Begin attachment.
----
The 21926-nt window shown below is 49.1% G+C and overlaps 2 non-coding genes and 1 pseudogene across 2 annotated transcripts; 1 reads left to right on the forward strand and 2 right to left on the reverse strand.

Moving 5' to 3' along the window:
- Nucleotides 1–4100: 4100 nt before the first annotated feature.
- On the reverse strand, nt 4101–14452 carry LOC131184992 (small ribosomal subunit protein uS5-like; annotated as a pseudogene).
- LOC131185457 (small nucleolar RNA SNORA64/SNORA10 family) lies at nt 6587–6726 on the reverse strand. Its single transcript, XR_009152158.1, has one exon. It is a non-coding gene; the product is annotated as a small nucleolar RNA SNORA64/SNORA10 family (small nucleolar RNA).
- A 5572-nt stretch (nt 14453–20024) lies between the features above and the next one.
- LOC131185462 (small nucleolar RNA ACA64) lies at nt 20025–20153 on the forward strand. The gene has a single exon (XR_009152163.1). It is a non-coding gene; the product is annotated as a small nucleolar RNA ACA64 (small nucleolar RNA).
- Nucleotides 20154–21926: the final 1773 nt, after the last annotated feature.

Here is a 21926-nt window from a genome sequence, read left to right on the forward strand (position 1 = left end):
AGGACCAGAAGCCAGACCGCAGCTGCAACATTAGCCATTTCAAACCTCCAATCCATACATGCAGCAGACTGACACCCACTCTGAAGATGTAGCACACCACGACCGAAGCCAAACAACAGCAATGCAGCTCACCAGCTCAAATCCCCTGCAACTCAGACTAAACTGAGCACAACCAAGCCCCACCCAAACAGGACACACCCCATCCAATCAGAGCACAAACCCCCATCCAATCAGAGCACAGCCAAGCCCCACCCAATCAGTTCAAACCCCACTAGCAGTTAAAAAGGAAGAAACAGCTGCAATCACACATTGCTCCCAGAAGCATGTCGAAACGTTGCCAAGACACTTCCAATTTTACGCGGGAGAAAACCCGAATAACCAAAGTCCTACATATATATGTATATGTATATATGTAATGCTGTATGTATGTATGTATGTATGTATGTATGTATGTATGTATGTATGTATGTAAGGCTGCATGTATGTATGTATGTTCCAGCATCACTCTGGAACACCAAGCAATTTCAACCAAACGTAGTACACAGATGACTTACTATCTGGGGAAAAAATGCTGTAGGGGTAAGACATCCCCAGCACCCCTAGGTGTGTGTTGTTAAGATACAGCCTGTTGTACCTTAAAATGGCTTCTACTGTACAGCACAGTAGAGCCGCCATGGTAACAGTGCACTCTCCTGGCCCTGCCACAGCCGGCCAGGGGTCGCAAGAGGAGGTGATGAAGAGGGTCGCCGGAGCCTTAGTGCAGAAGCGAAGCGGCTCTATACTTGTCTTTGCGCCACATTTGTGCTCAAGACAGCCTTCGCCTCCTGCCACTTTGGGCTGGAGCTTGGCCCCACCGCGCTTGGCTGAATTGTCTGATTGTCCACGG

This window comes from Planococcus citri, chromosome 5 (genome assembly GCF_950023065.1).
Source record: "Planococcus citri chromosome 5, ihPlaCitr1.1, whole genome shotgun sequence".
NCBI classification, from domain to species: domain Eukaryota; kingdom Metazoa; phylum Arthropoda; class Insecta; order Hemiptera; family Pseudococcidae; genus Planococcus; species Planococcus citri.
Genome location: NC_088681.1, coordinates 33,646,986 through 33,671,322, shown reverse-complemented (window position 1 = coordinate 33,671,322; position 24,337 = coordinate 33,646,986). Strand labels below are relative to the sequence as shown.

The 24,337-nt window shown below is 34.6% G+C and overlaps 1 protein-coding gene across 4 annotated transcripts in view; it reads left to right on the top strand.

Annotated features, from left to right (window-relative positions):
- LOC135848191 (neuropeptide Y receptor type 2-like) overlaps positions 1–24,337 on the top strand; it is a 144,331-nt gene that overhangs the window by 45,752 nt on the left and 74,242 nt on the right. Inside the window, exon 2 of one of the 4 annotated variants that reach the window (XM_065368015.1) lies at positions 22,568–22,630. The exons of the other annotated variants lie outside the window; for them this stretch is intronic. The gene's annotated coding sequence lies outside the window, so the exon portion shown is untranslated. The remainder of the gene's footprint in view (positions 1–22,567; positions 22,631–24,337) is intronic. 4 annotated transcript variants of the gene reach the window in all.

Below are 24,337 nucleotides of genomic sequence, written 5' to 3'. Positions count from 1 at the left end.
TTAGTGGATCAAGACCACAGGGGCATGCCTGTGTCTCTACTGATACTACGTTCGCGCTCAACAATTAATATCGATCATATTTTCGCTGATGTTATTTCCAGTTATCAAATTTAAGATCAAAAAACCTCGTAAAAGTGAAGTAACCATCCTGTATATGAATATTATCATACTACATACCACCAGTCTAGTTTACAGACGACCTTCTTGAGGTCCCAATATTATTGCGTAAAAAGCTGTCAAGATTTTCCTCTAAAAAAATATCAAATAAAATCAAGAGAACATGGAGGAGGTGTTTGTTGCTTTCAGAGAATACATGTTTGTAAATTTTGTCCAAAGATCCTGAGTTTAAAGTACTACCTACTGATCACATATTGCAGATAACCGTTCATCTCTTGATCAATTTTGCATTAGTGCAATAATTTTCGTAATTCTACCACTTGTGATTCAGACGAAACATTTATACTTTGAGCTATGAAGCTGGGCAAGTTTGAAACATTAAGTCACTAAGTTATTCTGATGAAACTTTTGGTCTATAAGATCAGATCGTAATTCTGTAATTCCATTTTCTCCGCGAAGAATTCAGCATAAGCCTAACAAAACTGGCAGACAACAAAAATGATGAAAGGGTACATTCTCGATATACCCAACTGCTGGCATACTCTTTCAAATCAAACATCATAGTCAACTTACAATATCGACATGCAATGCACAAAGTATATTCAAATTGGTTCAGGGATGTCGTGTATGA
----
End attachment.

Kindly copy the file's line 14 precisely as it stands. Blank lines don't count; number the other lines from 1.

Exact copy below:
Genome location: NC_088681.1, coordinates 33,646,986 through 33,671,322, shown reverse-complemented (window position 1 = coordinate 33,671,322; position 24,337 = coordinate 33,646,986). Strand labels below are relative to the sequence as shown.